Monday, December 8, 2008

Be careful of what you lobby for: Michael Sabia's dog's breakfast

Is BCE noise a prelude to lawsuits?

Andrew Willis, today at 5:43 PM EST

There's a sense that the latest developments around BCE are aimed at the lawsuits that will inevitably follow a failed deal, rather than trying to resurrect a buyout that no longer suits the times.

The latest rumours around BCE have one blue chip firm - PricewaterhouseCoopers - contradicting the work of rival KPMG that effectively scuttled the deal. Some sort of accounting cage match may be required.

All this noise reflects, in part, positions on who should wear the blame if the expected comes to pass, and the $35-billion takeover of BCE is officially killed on Dec. 11.

It's not just reputations that are at stake.

For starters, it's possible (but unlikely) that break fees will need to be paid by one side to another. Those penalties are material, even for the $108-billion Ontario Teachers Pension Plan.

BCE promised to pay its potential buyers - led by Teachers - an $800-million break fee if the company killed a buyout first agreed to back in June, 2007. Going the other way, the Teachers fund and its allies owe BCE $1.2-billion if they renege.

Right now, it doesn't look as if either side owes the other a break fee. The deal is falling apart because in KMPG's opinion, BCE would not pass a solvency test loaded down with $32-billion of buyout debt, and a favourable opinion from KMPG was a condition for closing the deal.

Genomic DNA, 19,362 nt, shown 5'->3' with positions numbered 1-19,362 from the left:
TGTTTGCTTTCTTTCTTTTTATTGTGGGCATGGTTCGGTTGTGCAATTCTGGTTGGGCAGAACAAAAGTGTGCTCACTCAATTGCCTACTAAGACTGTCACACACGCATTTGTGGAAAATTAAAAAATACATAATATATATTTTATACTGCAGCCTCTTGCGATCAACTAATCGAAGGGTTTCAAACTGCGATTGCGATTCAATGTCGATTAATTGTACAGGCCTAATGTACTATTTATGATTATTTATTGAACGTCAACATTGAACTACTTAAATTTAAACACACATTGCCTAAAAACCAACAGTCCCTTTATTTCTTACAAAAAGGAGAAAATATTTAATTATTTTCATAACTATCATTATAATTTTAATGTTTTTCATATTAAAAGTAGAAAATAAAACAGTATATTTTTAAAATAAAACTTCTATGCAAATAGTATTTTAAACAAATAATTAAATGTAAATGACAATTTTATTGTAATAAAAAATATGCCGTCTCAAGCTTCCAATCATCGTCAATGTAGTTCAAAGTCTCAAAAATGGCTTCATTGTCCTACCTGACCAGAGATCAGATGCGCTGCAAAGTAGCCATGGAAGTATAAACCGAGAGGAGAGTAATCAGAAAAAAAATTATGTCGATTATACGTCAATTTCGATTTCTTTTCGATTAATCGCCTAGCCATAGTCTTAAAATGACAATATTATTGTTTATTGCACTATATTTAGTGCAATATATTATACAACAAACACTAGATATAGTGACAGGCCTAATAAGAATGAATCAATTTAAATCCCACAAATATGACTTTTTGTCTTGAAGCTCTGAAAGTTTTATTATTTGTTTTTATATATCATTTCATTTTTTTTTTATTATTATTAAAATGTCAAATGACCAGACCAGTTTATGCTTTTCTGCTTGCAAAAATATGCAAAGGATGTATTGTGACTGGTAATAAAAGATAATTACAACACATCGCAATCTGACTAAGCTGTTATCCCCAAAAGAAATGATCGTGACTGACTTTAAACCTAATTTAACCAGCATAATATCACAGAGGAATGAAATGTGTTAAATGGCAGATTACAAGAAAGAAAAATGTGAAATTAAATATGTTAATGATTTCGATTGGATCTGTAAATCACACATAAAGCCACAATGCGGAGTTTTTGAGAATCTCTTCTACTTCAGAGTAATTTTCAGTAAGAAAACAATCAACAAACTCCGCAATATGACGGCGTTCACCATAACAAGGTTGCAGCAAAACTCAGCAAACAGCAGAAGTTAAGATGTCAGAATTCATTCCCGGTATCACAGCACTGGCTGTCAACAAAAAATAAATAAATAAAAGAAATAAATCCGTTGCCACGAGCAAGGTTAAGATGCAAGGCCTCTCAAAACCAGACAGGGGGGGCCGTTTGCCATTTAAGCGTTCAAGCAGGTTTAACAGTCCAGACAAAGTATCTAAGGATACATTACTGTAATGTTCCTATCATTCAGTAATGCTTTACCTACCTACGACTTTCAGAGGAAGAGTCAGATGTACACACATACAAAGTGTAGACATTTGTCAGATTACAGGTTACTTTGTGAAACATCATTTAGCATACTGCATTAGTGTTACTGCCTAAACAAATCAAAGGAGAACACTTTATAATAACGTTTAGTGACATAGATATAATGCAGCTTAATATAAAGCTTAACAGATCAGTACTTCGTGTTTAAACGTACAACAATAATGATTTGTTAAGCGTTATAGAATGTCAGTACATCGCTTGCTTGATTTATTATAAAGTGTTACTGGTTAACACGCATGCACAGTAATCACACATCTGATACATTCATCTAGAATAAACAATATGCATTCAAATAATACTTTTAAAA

BCE's lawyers at Sullivan Cromwell inserted that solvency test into the takeover agreement as a way to placate BCE's existing bondholders. BCE and Teachers agreed KMPG would do the honours. No one side is to blame if the accountants decide the balance sheet doesn't pass muster.

But that won't stop various parties from resorting to lawyers at 10 paces if the deal fails.

BCE is making noise about suing Teachers, it's single largest shareholder, to extract that break fee. If PricewaterhouseCoopers has rendered a favourable solvency opinion, as reported by Bloomberg, then BCE common shareholders might try to sue KMPG.

While they are at it, common shareholders might use a favourable opinion from PricewaterhouseCoopers to launch a lawsuit against Teachers, for failing to close the deal, or against the four banks that didn't end up lending on the transaction.

Citigroup, Deutsche Bank, Royal Bank of Scotland and Toronto-Dominion Bank are on the hook for the BCE buyout loans, and will be thrilled to wiggle out of that commitment on Dec. 11, as the mark-to-market losses on the leveraged debt would be huge.

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